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Reply to BurntCaregiver
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I'm not going to comment on the whiskey toddies. Or falls or even safety.

It's a safety vs feedom of choice issue. Or quality of life vs quantity.

Just going to ask if you have read this book by Atul Gawande?

Being Mortal: Medicine & What Matters in the End.

Maybe it will help, maybe not with this exact issue but for the bigger picture. Your brother may have a different approach. If you can be curious about his reasons & ask him why it may be interesting. Keep an open mind. All perspectives can be useful.
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Reply to Beatty
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If your mother has "advanced dementia" she should not be living unsupervised.

Therein lies the problem.

You only have control over your own behavior. Not mom's and certainly not brother's.

As long as she lives alone and has not been declared incompetent, she is free to do as she pleases.

Look at the bigger picture. Your mother needs to be in a care situation with 24/7 oversight; either round the clock at home caregivers or a facility suited to her current level of need.
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Reply to BarbBrooklyn
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As my uncle reached 90 the Dr told my aunt that he probably should stop drinking. My Aunt was 20 years younger and had worked in health care. He was an off-the-boat Italian and made his own wine in an old whisky barrel in the cellar. His daily routine was a morning drink that included an egg, strong coffee and his wine (Yuck, but he liked it), a tiny glass of wine with lunch & dinner and at 8:00 he had a beer and went to bed. My Aunt told the Dr "the man is 90 years old, how much longer do you expect stopping his routine would add to his life and what enjoyment would he have?"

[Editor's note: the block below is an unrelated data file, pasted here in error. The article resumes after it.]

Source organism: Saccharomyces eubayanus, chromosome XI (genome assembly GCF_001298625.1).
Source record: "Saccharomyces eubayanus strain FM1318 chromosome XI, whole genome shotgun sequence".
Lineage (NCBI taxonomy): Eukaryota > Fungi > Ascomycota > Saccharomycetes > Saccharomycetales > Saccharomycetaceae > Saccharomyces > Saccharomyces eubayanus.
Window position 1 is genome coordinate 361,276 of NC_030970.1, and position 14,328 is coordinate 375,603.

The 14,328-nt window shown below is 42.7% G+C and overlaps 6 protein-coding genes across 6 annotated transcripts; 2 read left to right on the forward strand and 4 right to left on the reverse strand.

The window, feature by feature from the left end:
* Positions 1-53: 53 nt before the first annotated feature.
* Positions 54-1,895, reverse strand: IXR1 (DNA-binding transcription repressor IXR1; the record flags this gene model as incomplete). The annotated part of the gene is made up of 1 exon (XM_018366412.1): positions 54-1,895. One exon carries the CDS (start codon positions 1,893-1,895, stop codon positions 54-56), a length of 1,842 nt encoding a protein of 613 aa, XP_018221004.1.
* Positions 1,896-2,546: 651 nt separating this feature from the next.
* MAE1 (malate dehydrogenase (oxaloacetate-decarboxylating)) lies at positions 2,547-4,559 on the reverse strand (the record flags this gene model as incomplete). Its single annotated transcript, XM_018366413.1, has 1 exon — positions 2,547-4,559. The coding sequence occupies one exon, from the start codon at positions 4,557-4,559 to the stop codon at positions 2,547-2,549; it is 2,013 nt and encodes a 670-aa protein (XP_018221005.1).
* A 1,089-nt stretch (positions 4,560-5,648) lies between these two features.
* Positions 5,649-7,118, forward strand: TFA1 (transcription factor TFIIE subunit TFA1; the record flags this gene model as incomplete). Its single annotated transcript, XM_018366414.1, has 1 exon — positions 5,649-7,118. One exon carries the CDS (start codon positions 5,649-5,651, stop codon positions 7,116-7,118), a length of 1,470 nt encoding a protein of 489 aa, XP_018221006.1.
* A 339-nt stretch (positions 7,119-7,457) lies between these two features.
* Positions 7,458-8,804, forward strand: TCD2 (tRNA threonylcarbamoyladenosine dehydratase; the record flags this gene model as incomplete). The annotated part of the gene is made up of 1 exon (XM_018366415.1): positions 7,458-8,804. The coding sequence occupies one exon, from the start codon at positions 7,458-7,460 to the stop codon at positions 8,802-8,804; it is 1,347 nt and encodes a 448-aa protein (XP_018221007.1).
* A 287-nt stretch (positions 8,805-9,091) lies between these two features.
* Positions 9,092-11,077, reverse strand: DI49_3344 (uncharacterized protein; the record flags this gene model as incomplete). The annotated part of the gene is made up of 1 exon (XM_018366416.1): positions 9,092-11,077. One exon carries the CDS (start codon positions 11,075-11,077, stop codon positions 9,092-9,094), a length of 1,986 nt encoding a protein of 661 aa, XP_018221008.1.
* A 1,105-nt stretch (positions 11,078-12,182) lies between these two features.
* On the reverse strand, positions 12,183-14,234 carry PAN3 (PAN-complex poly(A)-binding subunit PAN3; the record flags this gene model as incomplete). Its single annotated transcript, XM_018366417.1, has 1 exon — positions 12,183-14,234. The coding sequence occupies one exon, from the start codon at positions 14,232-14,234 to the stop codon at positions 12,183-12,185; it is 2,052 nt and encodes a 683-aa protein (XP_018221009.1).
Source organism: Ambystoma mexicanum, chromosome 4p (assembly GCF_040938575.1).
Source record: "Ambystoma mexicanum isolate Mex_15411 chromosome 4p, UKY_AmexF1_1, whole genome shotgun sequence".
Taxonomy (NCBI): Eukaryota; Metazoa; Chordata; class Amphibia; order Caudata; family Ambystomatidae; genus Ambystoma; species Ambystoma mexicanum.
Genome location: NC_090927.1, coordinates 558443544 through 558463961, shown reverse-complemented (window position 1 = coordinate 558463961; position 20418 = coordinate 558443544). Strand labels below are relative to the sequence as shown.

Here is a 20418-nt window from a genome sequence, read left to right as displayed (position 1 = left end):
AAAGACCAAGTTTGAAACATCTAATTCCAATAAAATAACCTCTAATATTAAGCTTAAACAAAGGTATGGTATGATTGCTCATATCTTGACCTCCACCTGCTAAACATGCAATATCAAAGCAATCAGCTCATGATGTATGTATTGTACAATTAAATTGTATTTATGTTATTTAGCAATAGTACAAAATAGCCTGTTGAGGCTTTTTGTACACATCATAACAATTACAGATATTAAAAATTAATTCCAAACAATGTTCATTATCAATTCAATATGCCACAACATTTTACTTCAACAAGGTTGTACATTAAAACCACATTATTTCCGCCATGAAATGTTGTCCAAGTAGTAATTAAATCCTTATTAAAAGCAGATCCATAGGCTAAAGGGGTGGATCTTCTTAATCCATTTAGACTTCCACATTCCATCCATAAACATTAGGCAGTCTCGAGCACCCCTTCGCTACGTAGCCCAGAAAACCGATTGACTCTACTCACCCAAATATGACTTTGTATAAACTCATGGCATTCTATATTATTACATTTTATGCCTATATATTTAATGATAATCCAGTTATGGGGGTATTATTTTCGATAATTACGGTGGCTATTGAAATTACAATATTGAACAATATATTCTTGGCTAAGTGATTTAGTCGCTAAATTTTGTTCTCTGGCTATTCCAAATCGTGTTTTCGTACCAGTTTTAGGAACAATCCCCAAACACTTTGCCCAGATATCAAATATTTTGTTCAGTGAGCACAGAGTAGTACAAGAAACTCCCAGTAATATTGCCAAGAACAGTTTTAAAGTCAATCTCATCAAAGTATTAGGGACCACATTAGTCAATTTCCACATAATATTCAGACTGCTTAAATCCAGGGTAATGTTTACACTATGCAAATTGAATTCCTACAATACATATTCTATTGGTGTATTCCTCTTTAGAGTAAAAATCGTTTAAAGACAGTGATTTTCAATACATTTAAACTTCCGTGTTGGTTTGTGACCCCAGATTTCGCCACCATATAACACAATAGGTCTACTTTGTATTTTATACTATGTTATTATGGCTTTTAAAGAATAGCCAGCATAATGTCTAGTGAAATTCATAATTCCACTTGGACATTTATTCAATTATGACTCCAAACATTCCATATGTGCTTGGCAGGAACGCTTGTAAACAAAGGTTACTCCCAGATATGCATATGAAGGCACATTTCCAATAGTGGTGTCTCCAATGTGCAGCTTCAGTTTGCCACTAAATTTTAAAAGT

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disgustedtoo May 18, 2021
That's also a very different scenario. He clearly had a "routine" and a drink with meals, one before bed, etc. Leaving a full bottle with a person who can't control themselves (my grandmother, no dementia) and/or has dementia is asking for trouble! Certainly if she enjoys a drink in the evening, mostly out of habit, that could be allowed/controlled. There's no way this woman should have access to a full bottle of whiskey with no supervision (I also question why she is living alone.)
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Safety v. Doing one of the few things still left in her lonely life that she enjoys.

Maybe you should have an all-sibling meeting and come up with a solution, like she can have in her home every day the equivalent of 1 drink so that she can't overindulge. The sister who lives next door may be willing to manage this. Or, someone goes over there after dinner and enjoys the cocktail hour with her.

Growing up my Italian-American family had a small cocktail before dinner religiously. When I visit we still do it. It's not a lot, 1 drink, but we chat and decompress from the day together. You are worried about your mother's body suffering but in the meantime her "self" is suffering. All the caregivers on this forum understand this quandary.

BarbBrooklyn makes good points about her being alone and unattended. In a care facility she will at least have people to talk to and activities and events to attend and no one will be needlessly orbiting around her and fretting. Who has PoA for her? This person can read the document to see when their legal authorities are activated and can then start making decisions in her best interests. If she has no PoA, this needs to be accomplished sooner rather than later, but with all the siblings so that there's transparency and no one can later say, "I didn't know _____". I wish you family harmony and much success in helping her have a better quality of life.
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Reply to Geaton777
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I have had a similar situation in the past with my mom. Mom is a fall risk and on blood thinners. We went through months and months of discussions (arguments) about alcohol consumption because visiting family thought it was cute to see her tipsy and started encouraging her to drink when she normally doesn’t. One day I found her outside, by herself, stumbling around in the concrete and gravel backyard, in 104° heat, and a half- empty glass of whiskey on the patio table. She was “weeding.” My family says “she’s 83, let her have some fun.” They live elsewhere and apparently have no idea how much work caregiving is (on a good day!) or how dangerous alcohol is for an elderly 104 pound woman. They said I was being “controlling.” It took almost a year of battles before she finally started managing herself and would only have a little bit and only when we were having a special evening with friends. I am so grateful she eventually came around. I thought I would lose my mind for a while. I’m so sorry for how your brother is disrespecting you. I wish I had some words to help!